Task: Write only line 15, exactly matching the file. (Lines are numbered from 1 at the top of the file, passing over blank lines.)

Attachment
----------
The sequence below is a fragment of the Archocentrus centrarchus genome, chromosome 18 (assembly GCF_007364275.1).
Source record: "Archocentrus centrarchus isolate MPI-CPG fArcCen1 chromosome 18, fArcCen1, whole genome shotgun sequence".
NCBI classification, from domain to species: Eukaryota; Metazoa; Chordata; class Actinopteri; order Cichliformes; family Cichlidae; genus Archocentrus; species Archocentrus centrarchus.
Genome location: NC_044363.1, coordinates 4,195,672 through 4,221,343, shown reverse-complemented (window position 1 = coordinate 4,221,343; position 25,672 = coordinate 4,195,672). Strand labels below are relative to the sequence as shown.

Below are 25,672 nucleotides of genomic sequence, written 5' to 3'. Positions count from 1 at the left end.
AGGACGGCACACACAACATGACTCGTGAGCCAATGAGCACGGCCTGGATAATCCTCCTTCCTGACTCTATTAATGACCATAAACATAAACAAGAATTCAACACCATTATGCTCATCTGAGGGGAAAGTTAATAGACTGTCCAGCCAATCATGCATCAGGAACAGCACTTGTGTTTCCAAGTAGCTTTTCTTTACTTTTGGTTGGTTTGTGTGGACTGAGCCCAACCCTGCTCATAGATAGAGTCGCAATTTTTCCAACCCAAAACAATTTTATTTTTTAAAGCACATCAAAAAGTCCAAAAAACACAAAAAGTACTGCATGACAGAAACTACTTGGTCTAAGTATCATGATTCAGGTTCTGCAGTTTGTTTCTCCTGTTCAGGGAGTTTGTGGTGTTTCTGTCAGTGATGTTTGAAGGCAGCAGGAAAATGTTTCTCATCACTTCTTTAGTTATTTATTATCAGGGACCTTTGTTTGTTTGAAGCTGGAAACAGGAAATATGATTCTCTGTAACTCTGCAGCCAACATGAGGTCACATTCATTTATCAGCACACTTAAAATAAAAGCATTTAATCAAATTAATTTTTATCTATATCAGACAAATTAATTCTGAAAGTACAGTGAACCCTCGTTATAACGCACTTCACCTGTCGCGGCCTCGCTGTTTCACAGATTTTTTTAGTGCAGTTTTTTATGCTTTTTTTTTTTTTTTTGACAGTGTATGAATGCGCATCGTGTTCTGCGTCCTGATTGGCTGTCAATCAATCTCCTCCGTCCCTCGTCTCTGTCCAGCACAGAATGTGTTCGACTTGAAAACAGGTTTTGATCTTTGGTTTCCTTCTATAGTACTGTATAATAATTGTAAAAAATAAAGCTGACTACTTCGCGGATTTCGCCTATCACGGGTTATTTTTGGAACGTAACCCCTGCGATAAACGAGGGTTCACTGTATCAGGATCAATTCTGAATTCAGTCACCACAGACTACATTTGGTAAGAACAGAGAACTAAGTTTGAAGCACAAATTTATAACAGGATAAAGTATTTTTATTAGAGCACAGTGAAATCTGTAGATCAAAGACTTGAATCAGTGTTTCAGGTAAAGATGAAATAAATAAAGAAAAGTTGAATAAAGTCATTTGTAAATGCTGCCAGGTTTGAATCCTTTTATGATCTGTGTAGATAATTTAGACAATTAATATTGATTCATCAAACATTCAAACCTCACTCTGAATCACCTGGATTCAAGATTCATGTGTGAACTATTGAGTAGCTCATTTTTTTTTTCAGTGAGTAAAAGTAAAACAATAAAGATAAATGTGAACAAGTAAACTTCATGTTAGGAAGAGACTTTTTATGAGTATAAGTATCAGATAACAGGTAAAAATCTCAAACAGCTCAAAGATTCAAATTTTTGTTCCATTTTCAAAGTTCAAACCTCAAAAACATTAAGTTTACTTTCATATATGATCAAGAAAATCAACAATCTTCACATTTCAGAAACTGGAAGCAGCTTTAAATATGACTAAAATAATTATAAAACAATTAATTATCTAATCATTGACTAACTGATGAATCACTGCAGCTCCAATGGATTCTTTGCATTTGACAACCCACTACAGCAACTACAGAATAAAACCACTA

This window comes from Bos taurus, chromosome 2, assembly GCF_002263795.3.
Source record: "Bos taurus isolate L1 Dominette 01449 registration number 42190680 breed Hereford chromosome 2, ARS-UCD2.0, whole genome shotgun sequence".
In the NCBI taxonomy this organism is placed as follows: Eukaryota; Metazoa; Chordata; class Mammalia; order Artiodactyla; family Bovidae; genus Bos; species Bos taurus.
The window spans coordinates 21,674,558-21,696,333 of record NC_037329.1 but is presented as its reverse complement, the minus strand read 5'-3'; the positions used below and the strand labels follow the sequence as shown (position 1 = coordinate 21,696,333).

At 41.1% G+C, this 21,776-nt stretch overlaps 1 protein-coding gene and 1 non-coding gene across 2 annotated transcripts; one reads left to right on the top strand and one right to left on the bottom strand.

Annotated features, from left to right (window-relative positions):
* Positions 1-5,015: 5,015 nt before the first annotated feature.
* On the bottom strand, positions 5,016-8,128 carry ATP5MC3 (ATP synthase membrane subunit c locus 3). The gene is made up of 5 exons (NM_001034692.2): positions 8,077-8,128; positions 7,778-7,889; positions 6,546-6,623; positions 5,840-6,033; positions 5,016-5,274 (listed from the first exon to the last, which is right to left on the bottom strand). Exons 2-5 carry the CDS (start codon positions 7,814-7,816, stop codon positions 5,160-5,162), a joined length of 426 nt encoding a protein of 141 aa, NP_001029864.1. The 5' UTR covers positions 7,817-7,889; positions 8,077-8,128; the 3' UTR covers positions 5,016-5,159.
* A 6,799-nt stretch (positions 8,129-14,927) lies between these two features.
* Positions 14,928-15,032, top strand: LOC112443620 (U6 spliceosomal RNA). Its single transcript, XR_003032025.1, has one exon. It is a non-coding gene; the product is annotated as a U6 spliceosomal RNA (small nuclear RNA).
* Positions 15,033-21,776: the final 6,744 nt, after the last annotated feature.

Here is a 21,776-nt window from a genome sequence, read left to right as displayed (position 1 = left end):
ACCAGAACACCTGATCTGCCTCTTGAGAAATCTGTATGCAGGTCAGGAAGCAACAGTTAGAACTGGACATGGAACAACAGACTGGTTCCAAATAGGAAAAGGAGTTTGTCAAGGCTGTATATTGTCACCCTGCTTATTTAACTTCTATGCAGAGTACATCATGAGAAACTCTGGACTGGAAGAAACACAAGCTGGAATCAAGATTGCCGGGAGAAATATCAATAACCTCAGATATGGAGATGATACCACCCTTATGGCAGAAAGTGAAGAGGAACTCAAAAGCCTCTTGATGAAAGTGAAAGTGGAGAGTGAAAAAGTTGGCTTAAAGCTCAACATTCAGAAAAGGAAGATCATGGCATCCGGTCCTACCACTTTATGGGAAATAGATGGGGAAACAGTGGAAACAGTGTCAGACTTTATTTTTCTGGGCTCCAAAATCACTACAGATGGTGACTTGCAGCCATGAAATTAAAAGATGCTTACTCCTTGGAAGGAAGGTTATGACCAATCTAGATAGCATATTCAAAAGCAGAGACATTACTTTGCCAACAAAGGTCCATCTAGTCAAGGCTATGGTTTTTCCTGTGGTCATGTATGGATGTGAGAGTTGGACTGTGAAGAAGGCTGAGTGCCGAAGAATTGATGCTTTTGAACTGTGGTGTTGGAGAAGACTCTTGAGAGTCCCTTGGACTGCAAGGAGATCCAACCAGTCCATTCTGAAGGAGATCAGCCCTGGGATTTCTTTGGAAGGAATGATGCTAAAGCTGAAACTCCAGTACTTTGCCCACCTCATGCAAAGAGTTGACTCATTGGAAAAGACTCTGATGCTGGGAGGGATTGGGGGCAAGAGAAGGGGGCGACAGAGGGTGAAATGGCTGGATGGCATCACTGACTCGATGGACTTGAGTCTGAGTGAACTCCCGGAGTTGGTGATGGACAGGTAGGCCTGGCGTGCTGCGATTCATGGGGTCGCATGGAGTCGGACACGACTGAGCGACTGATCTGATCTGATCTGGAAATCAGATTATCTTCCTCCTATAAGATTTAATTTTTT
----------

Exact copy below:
* A 6,799-nt stretch (positions 8,129-14,927) lies between these two features.